The Louisiana Products Liability Act (“LPLA”) contains the exclusive
theories of recovery against a manufacturer for damages caused by its product.
The term “manufacturer” within the LPLA includes “the seller of a product who
exercises control over or influences a characteristic of the design,
construction, or quality of the product that causes damage.” The rapid growth
of e-commerce raises a unique question – how do we classify internet retailers?
Internet retailers generally act as a middleman for third party
manufacturers and online consumers. In this respect, they are not technically
“sellers” as defined by the LPLA because they typically do not have control
over the design or construction of the products they sell. Nevertheless, the
proper categorization of internet retailers may become important when someone
is injured by a product, as was the case in State Farm Fire and Casualty
Company v. Amazon.com, Inc., 2019 WL 5616708 (Miss. N.D. 10/31/19) —
In State Farm Fire and Casualty Company v. Amazon.com, Inc., two hoverboards purchased through Amazon caught fire inside a Mississippi home and the home was destroyed. In considering Amazon’s possible liability, the Mississippi Court asked whether Amazon was a “service provider” or a “marketplace.” In Mississippi, a finding that Amazon was a “service provider” would insulate it from the claim. However, if Amazon acted as a “marketplace,” it could be exposed by the common law to a negligent failure-to-warn claim. The Mississippi Court held that, because Amazon operated as a marketplace, the claim against it could go forward.
If similar facts arose in Louisiana, could Amazon or similar retailers be exposed under the LPLA? If an internet retailer established policies that forced a “true” manufacturer to negatively alter product quality, would the LPLA provide a remedy? For example, if an internet retailer sets a price ceiling, this artificial figure, especially if unreasonably low, might pressure a manufacturer to lower product safety. Is setting a price range the exercise of enough control or influence over the “design, construction, or quality of a product” to render internet retailers subject to suit under the LPLA? That is a question likely to be answered in cases to come.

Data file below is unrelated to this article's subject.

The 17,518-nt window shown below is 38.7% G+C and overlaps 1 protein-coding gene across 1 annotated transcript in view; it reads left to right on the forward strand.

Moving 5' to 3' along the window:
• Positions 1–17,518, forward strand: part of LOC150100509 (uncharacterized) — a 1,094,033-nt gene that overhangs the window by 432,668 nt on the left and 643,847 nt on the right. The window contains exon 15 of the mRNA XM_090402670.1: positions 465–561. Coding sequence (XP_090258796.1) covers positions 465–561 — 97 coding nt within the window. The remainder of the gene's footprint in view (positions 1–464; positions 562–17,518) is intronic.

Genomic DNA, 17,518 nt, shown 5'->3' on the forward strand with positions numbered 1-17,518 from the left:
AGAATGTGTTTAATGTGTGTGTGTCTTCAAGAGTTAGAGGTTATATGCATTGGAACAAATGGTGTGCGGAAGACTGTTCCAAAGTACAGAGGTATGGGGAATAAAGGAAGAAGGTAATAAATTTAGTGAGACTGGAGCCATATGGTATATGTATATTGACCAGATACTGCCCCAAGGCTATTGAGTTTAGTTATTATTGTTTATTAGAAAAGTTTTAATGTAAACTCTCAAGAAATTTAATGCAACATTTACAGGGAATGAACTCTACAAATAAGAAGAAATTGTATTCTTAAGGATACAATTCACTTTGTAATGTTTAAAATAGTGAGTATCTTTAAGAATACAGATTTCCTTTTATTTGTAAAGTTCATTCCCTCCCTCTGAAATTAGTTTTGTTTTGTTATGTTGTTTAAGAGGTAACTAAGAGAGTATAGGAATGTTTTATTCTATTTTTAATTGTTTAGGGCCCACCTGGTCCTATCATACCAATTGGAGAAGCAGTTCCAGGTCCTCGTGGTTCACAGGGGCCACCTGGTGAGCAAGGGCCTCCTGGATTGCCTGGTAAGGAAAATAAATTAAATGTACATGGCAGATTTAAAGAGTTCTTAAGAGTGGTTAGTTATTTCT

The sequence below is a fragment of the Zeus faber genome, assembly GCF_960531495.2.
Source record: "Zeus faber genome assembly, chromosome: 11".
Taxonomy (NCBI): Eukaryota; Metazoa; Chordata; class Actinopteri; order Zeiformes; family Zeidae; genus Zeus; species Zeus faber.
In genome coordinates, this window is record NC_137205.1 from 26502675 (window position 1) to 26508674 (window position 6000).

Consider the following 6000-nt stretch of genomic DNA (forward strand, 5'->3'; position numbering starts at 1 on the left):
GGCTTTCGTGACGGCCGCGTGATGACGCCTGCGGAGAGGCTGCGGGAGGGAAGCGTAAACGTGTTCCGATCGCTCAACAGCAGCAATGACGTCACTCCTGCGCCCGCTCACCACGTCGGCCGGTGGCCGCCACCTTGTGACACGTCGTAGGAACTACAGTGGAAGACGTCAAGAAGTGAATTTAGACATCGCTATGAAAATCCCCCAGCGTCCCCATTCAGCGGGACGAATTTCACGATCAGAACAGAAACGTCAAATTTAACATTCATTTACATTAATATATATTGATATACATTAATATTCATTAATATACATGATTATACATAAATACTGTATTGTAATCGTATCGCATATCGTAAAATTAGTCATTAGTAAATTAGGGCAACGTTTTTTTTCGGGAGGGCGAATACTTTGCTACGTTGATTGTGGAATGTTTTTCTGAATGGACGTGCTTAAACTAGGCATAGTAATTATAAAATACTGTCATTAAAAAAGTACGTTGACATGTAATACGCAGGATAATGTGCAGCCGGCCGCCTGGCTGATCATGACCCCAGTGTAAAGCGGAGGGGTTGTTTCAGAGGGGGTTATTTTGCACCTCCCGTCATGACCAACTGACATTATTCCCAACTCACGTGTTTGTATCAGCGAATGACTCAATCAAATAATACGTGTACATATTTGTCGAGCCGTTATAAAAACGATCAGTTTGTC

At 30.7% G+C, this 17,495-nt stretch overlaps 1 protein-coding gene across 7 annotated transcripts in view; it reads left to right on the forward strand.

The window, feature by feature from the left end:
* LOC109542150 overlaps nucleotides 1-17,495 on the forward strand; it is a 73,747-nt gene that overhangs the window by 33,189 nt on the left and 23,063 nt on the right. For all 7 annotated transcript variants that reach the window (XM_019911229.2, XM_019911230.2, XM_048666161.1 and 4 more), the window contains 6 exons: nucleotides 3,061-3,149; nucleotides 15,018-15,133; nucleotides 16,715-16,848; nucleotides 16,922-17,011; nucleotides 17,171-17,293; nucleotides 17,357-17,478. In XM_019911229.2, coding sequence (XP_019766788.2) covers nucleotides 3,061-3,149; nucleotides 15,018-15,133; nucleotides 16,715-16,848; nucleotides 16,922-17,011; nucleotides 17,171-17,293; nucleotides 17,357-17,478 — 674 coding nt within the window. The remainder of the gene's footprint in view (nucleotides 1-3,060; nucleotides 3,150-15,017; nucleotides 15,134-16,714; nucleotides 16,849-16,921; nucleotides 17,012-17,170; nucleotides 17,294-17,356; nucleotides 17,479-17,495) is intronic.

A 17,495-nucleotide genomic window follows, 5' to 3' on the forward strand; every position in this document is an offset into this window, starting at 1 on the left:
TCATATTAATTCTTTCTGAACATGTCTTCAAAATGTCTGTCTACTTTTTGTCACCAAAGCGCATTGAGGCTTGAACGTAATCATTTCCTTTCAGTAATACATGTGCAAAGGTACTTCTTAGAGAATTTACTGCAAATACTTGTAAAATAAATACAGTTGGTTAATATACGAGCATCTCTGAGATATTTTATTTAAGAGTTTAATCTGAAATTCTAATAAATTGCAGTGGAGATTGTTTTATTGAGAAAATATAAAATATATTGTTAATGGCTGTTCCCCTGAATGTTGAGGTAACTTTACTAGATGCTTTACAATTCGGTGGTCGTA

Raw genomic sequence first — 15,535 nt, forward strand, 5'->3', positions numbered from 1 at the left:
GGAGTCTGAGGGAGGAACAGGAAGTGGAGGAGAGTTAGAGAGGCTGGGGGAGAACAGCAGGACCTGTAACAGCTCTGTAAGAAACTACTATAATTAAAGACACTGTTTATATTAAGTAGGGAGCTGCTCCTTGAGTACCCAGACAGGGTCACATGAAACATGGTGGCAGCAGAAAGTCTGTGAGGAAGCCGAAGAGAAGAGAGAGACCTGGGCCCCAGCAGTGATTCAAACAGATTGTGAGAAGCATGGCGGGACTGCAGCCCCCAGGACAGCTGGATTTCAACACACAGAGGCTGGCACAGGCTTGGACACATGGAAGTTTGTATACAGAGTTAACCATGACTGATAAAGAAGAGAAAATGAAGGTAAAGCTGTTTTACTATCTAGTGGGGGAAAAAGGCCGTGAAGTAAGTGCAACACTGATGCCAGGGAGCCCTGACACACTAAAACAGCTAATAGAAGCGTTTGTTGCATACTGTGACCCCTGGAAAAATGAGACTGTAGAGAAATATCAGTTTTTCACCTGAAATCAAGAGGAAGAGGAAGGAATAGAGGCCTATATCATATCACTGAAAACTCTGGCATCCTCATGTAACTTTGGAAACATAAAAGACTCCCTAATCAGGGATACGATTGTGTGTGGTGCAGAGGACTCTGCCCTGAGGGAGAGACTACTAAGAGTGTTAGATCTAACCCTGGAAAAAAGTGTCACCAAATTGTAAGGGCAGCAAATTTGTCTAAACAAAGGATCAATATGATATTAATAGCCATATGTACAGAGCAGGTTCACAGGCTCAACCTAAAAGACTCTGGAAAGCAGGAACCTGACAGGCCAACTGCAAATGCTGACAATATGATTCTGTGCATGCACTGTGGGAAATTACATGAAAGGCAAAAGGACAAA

As an integral theme to his best-selling novel Nineteen Eighty-Four, George Orwell once used the slogan: “Big Brother is Watching You.” This slogan embodied the idea that a person’s actions and intentions are being monitored by the government as a means of controlling and suppressing the will of the populace.
Although not as extreme as Orwell’s dystopian novel, Louisiana families will now be able to install video monitoring systems in their loved ones’ nursing home rooms pursuant to Act 596 of the 2018 Regular Session of the Louisiana Legislature. According to the “Nursing Home Virtual Visitation Act,” nursing homes can not prohibit the cameras or retaliate against residents who want to install them. The video systems will monitor residents who often cannot speak for themselves.
However, several requirements must be met to abide by the Act:
- The resident, or family if the resident lacks capacity, must provide notice of installation to the facility;
- Visual recordings must include date and time;
- The device must be stationary and fixed, not oscillating;
- Residents must pay all costs for installation, upkeep, and removal;
- Written consent is required from all roommates;
- Room changes are required if a roommate does not consent;
- Residents and applicants cannot be retaliated against for authorizing devices; and
- Signage must be installed at the front door of the facility (at the facility’s cost) and at the resident’s room (at the resident’s cost) advising of surveillance in the rooms.
Furthermore, nursing homes must provide forms to nursing home residents, or their legal guardians, outlining the ways the cameras can be installed. Under the Act, surveillance should be addressed at admission as a resident right. To promote compliance, the Act prohibits the use of any recordings in litigation when the device was installed or used without the nursing home’s knowledge or used without adherence to the required forms. Additionally, compliance with the Act is a complete defense against lawsuits brought purely because monitoring devices are in use.
Nursing facilities and the families of residents and patients should take care to comply with all of the requirements in the act to ensure that the video footage is actually admissible and that the facilities are not opening themselves to privacy lawsuits from other residents. “Big Brother” might not be watching, but the increase in affordable, high quality, surveillance cameras, coupled with the Virtual Visitation Act, means nursing facilities should anticipate that someone could be watching very soon.